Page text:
Criminal Justice System Assessment in final stages, draft report available

Draft Report Community Meeting on October 23, 2018

Roughly 70 community members attended a community meeting in late October where CGL, consulting project director, and Greater Oregon Behavioral Health, Inc. (GOBHI), consulting project manager, presented a draft criminal justice system assessment report based upon on data collected over the course of 2018.

The assessment data includes quantitative information regarding policies, arrests, repeat offenders, offender needs, court and law enforcement capacity, and facilities. Qualitative information was gathered at community forums, focus groups, community workshops and from individual surveys. Evidence-based best practices, including the impact of social determinants of health and trauma informed care, were reviewed for utility in Benton County. Lastly, previously completed jail and courthouse reports and assessments were reviewed.

The draft report concludes the Benton County Justice System is under severe stress. Key stresses include: high rates of justice-involved individuals failing to appear at scheduled court dates; reliance on forced jail releases to access jail beds; a “revolving door” for chronic offenders; inadequate court facilities; lack of jail-based programs to address recidivism; and, inadequate facility space to deliver treatment programs (e.g., mental health and substance abuse treatment, education, cognitive behavioral therapy) or to implement a pre-trial release program.

The draft report recommends varied components to transform the current system into an effective, efficient and equitable criminal justice system that maintains public safety and accountability, while providing treatment opportunities that address underlying causes of criminal behavior.

The various components can be combined in a number of ways, but the report presents three scenarios. The “best practices” scenario is a balanced approach of prevention and treatment, plus accountability and rehabilitation components.

The “best practices” scenario includes a substantial increase in prevention and treatment, including an increase in community-based mental health and substance abuse treatment, increased transitional housing support, the construction of a new Respite Center and a new Sobering Center, and the creation of a new restorative justice program.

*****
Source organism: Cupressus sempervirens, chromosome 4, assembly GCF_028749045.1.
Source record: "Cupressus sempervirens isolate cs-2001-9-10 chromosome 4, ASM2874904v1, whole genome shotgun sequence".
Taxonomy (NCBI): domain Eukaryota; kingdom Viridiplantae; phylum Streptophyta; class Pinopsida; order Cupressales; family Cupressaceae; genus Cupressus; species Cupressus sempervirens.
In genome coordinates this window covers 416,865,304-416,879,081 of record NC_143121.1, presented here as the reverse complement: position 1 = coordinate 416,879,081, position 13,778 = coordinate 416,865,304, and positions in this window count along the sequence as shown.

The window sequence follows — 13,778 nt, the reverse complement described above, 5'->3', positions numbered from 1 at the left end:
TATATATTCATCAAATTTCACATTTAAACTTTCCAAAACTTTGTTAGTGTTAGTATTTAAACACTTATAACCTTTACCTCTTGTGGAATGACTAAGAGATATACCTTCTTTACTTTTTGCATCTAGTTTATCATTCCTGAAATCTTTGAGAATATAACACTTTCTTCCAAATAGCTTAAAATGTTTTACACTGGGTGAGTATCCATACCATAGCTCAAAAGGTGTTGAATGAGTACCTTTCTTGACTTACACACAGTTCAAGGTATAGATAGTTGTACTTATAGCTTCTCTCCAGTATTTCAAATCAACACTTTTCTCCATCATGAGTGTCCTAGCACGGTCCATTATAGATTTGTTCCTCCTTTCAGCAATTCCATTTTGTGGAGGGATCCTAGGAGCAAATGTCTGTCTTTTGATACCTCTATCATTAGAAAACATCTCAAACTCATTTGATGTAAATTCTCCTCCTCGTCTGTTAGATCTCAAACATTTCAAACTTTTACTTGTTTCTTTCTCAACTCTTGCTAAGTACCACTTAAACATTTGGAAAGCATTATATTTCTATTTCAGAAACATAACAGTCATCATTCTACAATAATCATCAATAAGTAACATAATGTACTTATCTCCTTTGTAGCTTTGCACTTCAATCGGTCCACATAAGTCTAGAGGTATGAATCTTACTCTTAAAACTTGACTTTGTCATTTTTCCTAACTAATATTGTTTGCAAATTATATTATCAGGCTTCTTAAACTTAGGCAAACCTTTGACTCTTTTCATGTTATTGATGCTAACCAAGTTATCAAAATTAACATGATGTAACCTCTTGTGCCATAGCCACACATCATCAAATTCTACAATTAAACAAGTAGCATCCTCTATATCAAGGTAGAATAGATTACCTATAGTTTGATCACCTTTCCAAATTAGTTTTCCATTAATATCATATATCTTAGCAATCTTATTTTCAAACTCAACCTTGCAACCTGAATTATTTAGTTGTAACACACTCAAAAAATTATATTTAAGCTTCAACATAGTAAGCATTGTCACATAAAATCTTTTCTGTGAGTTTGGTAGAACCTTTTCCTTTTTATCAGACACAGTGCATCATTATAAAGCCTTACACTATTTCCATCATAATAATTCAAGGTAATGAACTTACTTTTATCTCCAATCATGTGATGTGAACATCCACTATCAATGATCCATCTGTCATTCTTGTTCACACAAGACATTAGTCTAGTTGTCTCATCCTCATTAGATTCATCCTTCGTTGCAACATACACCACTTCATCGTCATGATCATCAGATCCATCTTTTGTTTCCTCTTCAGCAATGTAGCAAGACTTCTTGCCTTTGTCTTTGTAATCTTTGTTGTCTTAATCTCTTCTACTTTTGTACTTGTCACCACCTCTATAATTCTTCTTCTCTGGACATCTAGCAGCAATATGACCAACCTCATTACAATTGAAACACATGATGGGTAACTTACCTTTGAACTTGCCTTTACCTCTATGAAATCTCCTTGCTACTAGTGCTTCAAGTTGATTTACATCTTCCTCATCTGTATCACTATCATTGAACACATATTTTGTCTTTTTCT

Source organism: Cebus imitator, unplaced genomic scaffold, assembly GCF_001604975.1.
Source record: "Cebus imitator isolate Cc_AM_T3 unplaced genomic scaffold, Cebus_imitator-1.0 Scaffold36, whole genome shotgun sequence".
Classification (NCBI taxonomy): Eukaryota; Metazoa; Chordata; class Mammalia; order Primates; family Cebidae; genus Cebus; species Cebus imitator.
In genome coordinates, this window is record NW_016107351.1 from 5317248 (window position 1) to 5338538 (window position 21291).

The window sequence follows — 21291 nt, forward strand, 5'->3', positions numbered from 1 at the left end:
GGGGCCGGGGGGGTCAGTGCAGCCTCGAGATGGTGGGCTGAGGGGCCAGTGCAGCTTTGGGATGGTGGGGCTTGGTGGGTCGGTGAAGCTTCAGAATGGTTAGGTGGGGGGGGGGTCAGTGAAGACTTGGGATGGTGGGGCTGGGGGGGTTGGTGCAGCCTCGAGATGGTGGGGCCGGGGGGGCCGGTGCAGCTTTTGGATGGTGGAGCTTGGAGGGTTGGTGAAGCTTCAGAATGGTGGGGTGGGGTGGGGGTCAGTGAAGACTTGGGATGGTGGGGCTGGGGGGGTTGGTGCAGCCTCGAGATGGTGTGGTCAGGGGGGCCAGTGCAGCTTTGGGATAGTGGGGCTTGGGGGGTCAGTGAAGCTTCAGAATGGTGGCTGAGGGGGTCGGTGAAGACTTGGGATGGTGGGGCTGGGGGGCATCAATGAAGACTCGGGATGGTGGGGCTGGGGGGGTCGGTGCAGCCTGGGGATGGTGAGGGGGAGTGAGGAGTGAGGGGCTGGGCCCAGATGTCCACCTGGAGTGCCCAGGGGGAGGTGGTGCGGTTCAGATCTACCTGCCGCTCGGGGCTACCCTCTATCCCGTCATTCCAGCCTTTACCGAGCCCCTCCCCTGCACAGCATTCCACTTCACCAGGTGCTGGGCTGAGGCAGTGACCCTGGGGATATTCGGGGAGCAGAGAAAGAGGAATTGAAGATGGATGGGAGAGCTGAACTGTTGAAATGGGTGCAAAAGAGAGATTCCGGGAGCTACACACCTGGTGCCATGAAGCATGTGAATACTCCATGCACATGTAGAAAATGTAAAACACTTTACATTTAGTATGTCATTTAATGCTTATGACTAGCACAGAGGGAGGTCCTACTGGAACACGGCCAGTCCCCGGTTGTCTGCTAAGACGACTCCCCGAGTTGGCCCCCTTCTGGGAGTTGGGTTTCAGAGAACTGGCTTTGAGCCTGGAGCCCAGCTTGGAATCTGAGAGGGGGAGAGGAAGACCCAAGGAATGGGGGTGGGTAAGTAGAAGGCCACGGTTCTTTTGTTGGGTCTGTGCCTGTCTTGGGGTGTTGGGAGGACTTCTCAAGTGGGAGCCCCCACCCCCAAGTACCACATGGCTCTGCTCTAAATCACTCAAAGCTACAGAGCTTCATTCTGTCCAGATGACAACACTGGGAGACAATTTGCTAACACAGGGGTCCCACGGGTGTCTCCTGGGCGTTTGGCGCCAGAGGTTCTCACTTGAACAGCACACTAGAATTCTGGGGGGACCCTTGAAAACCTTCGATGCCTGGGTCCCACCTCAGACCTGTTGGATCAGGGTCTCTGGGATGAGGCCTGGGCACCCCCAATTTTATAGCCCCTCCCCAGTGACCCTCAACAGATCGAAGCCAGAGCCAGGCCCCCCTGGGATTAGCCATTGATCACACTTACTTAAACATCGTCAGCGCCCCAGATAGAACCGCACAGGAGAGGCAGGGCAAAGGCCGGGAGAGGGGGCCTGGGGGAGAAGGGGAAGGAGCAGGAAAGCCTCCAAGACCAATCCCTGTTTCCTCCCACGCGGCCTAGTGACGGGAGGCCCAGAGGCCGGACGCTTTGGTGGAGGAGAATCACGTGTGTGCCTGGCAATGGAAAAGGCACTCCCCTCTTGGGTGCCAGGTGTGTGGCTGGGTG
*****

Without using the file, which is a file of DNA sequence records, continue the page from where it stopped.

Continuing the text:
The other focus of the “best practices” scenario is establishing several new accountability and rehabilitation components, including pre-trial offender risk/needs assessment and electronic monitoring, the creation of a work release center, in-custody mental health and substance abuse treatment, in-custody cognitive behavioral therapy to address underlying criminogenic thinking and behaviors, and in-custody education and development courses.

All three scenarios in the draft report seek to reduce officers’ cite and release rates to 15% (currently around 33%), reduce the failure to appear at scheduled court dates to the national benchmark rate of 5% (currently around 15%), and construct a new jail and courthouse. The “best practices” scenario includes the construction of a new law enforcement center, which is the largest cost differential between the three scenarios.

Complete details are available in the draft report and the video recording of the community meeting:

The assessment occurred over four phases during 2018, with multiple opportunities to engage with the public. The primary purpose of the criminal justice system assessment is to:

  • engage our communities & develop a common vision for the criminal justice system,
  • investigate all aspects of the system to provide a full assessment,
  • identify improvements to the system to better serve the public and inmates.

Presentation materials and video from previous community meetings and workshops are available online at

Community members that wish to receive assessment updates may sign up online at: